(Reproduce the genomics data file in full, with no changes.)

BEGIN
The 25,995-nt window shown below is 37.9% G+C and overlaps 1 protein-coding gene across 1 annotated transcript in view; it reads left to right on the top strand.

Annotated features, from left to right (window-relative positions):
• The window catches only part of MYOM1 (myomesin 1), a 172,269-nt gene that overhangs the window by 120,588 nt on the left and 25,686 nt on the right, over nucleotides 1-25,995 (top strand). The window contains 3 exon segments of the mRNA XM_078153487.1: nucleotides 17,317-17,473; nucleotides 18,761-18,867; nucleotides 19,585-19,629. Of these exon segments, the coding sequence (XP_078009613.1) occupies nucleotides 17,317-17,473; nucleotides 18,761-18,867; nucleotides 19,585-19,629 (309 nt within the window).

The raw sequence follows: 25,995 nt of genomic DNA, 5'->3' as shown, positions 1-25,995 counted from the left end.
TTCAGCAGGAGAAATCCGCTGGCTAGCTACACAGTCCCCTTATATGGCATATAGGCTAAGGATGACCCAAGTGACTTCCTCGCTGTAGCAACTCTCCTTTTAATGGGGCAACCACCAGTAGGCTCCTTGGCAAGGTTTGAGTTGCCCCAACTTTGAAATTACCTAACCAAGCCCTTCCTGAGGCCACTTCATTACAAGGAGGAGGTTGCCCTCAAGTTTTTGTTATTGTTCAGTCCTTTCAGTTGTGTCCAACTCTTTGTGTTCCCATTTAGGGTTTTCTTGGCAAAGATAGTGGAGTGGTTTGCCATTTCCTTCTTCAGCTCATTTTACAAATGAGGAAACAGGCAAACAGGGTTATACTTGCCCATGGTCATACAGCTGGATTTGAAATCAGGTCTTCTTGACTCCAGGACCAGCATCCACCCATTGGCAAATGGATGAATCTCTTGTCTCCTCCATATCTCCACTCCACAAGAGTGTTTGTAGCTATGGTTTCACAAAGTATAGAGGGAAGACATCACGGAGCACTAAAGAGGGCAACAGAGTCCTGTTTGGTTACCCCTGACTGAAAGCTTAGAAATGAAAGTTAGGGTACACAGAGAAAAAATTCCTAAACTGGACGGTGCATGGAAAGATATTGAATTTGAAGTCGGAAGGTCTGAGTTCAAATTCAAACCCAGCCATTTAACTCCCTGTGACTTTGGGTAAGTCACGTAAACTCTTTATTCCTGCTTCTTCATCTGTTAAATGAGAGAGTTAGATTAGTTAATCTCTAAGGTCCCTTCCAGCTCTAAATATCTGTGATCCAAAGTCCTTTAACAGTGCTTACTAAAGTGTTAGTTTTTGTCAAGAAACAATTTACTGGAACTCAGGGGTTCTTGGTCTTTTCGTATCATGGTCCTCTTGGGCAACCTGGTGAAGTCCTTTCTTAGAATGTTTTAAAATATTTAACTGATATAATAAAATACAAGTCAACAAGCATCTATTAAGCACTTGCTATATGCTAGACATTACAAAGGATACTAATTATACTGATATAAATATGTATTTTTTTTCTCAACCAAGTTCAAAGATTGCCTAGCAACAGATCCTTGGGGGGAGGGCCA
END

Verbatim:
The 25,995-nt window shown below is 37.9% G+C and overlaps 1 protein-coding gene across 1 annotated transcript in view; it reads left to right on the top strand.

Annotated features, from left to right (window-relative positions):
• The window catches only part of MYOM1 (myomesin 1), a 172,269-nt gene that overhangs the window by 120,588 nt on the left and 25,686 nt on the right, over nucleotides 1-25,995 (top strand). The window contains 3 exon segments of the mRNA XM_078153487.1: nucleotides 17,317-17,473; nucleotides 18,761-18,867; nucleotides 19,585-19,629. Of these exon segments, the coding sequence (XP_078009613.1) occupies nucleotides 17,317-17,473; nucleotides 18,761-18,867; nucleotides 19,585-19,629 (309 nt within the window).

The raw sequence follows: 25,995 nt of genomic DNA, 5'->3' as shown, positions 1-25,995 counted from the left end.
TTCAGCAGGAGAAATCCGCTGGCTAGCTACACAGTCCCCTTATATGGCATATAGGCTAAGGATGACCCAAGTGACTTCCTCGCTGTAGCAACTCTCCTTTTAATGGGGCAACCACCAGTAGGCTCCTTGGCAAGGTTTGAGTTGCCCCAACTTTGAAATTACCTAACCAAGCCCTTCCTGAGGCCACTTCATTACAAGGAGGAGGTTGCCCTCAAGTTTTTGTTATTGTTCAGTCCTTTCAGTTGTGTCCAACTCTTTGTGTTCCCATTTAGGGTTTTCTTGGCAAAGATAGTGGAGTGGTTTGCCATTTCCTTCTTCAGCTCATTTTACAAATGAGGAAACAGGCAAACAGGGTTATACTTGCCCATGGTCATACAGCTGGATTTGAAATCAGGTCTTCTTGACTCCAGGACCAGCATCCACCCATTGGCAAATGGATGAATCTCTTGTCTCCTCCATATCTCCACTCCACAAGAGTGTTTGTAGCTATGGTTTCACAAAGTATAGAGGGAAGACATCACGGAGCACTAAAGAGGGCAACAGAGTCCTGTTTGGTTACCCCTGACTGAAAGCTTAGAAATGAAAGTTAGGGTACACAGAGAAAAAATTCCTAAACTGGACGGTGCATGGAAAGATATTGAATTTGAAGTCGGAAGGTCTGAGTTCAAATTCAAACCCAGCCATTTAACTCCCTGTGACTTTGGGTAAGTCACGTAAACTCTTTATTCCTGCTTCTTCATCTGTTAAATGAGAGAGTTAGATTAGTTAATCTCTAAGGTCCCTTCCAGCTCTAAATATCTGTGATCCAAAGTCCTTTAACAGTGCTTACTAAAGTGTTAGTTTTTGTCAAGAAACAATTTACTGGAACTCAGGGGTTCTTGGTCTTTTCGTATCATGGTCCTCTTGGGCAACCTGGTGAAGTCCTTTCTTAGAATGTTTTAAAATATTTAACTGATATAATAAAATACAAGTCAACAAGCATCTATTAAGCACTTGCTATATGCTAGACATTACAAAGGATACTAATTATACTGATATAAATATGTATTTTTTTTCTCAACCAAGTTCAAAGATTGCCTAGCAACAGATCCTTGGGGGGAGGGCCA